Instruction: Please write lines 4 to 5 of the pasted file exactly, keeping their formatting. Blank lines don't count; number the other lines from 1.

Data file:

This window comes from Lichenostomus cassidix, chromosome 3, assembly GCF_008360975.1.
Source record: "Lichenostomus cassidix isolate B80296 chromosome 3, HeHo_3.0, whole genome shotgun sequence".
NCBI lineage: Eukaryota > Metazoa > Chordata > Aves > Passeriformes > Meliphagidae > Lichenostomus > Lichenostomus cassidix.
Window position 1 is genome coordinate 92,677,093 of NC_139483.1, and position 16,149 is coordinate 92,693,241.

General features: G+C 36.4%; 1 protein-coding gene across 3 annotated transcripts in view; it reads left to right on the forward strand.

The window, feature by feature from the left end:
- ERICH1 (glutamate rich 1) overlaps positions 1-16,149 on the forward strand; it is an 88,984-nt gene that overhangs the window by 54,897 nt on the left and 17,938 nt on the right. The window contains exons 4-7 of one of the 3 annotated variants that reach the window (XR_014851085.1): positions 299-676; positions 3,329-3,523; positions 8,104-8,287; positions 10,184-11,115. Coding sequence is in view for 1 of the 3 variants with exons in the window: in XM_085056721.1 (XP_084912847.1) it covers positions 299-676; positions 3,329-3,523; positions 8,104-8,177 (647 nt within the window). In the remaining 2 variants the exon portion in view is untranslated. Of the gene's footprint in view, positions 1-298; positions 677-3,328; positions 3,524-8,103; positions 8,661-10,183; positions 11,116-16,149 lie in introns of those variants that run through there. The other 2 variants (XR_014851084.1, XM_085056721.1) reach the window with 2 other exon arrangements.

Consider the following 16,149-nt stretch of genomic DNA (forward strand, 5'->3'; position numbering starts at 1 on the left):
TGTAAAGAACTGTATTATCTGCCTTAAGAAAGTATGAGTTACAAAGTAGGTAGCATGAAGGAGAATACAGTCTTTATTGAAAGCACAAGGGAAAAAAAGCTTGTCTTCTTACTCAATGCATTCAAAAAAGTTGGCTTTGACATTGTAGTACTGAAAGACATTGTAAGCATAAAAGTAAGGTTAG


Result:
Window position 1 is genome coordinate 92,677,093 of NC_139483.1, and position 16,149 is coordinate 92,693,241.

General features: G+C 36.4%; 1 protein-coding gene across 3 annotated transcripts in view; it reads left to right on the forward strand.